taxonomic bias, since humans generally favor attractive mammals with forward-facing eyes. “The more people who see hargilas as a bad omen, disease-carrier and pest,” Dr. Barman told me, “the more I am obsessed.”

towel-like textile — with transfixing speed and expertise.

Carla Rhodes is a wildlife conservation photographer who lives in the Catskills. You can follow her work on Instagram.

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His Plane Crashed in the Amazon. Then Came the Hard Part.

“I had to let go of my own standards to try to support myself through this tough period,” he said, noting the working conditions were very unsafe. “I would never fly for wildcat mining again.”

After this plane crashed, when it became clear help was not going to come from the sky, Mr. Sena, 36, started walking.

He turned on his dying phone one final time to launch a geolocation app and then, looking at the map, decided to head in the direction of the Paru River, some 60 miles away. It was the closest area he knew to be inhabited.

For days, Mr. Sena walked only in the morning, using the sun’s position to head eastward toward the river. After slogging through swamps and ducking under vines for hours, he would stop in the afternoon to set up a campsite, using palm trees and branches to shelter from the rain.

Mr. Sena knew that predators usually hunt near the water, where prey is abundant. So he slept on hills. But he was frequently besieged by packs of spider monkeys, which tried to destroy his precarious shelters.

“They are very territorial,” he said. “I never want to cross their path again.”

The monkeys, however, were a godsend: After watching them eat a small, bright pink fruit called breu, Mr. Sena assumed it was safe for human consumption, and it became his main source of sustenance. Besides that, he ate three small, blue eggs from inambu birds, and little else.

One afternoon about four weeks after the crash, when he gone three days without eating, a buzzing noise stopped him in his tracks. Chain saw!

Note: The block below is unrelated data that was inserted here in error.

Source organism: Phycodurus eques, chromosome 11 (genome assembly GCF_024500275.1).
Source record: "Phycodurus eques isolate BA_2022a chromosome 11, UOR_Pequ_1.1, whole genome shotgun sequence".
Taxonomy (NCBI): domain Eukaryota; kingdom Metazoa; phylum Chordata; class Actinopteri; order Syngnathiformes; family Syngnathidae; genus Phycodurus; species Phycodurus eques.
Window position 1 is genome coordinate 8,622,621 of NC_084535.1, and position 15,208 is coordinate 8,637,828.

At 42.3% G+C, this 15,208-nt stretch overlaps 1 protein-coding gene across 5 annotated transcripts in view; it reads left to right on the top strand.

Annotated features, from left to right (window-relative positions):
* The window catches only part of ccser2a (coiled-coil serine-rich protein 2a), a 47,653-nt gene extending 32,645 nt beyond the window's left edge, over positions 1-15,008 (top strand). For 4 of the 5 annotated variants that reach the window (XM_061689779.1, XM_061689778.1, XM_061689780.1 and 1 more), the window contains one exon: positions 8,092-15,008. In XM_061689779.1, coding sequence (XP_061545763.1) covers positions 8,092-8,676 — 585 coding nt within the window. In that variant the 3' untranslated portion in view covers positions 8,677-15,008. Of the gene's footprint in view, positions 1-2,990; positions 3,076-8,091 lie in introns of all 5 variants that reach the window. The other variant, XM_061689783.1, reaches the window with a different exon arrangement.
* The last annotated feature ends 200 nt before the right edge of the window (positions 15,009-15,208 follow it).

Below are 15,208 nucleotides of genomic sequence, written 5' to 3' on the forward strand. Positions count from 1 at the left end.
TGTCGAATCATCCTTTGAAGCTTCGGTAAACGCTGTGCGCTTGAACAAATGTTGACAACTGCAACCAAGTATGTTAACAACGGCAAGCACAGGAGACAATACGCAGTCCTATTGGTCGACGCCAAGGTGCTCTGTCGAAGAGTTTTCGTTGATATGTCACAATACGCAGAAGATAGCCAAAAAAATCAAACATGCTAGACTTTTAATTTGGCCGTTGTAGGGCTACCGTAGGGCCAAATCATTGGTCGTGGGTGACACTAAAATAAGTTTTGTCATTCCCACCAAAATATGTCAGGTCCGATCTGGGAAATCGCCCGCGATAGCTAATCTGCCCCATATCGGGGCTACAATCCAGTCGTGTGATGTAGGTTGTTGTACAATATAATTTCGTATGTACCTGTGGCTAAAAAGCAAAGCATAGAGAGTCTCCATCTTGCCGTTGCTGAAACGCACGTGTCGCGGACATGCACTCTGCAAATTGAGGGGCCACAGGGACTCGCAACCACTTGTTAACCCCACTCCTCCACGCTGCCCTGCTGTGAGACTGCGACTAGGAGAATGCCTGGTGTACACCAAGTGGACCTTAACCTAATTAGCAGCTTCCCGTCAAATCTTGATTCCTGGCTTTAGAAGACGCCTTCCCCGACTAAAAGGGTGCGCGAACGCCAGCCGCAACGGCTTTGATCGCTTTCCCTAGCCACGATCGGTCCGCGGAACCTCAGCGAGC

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The Pandemic Work Diary of Margo Price, Nashville Rebel

Though Margo Price has long seen herself as a counterculturalist — especially within Nashville’s country scene — she has been spending the pandemic like many people: stuck at home and patiently waiting for it to be over.

“It’s kind of like the rug’s been pulled out from under me,” Ms. Price, 37, said in a recent phone interview. “I felt like this third album was going to be so fun to tour and play at festivals, and I had just taken so much time off after having a baby, too. I was really ready to get back to work.”

Her third studio album, “That’s How Rumors Get Started,” was released in July, but on May 28 she’ll get to perform it live for the first time, at an outdoor concert in Nashville.

Ms. Price is among many hopeful musicians who are collaborating with venues that allow space for social distancing.

Cash Cabin in Hendersonville. I’ve been working on two albums;being in the studio has given me a sense of purpose while I’m unable to play live shows.

11 a.m. Jeremy and I tune our guitars and do some vocal warm-ups. We play through a song a couple times to get a tempo and begin tracking it. We can overdub the rest of the band later.

1:15 p.m. We stop for lunch around the fire pit that’s burning here 24/7.

2 p.m. We track two more songs.

3 p.m. Jeremy leaves to pick up Judah. I stay to lay down guitar and vocals for another song.

5 p.m. I get home and take both children on a walk to the local church while my husband cooks dinner. (He does most of the cooking and is a phenomenal chef.)

5:30 p.m. We play hide-and-seek in an abandoned church. They don’t have services in here anymore, but our neighborhood pod is using it as a space to teach our children in.

6:30 p.m. We sit down to a home-cooked dinner. For the last five days, Jeremy was off recording his next album, so we’re celebrating him being home.

Frothy Monkey to grab some breakfast outside on the patio. I’m editing my memoir for the next few hours — I’m on the second draft and have to turn it in at the end of the month. (I’m on Page 30 of some 500.)

1 p.m. I take a Zoom interview with the “Poptarts” podcast for Bust Magazine.

2 p.m. I start editing the book again. Currently drinking my fourth cup of coffee.

Golden Hour Salon for my first haircut since the pandemic started.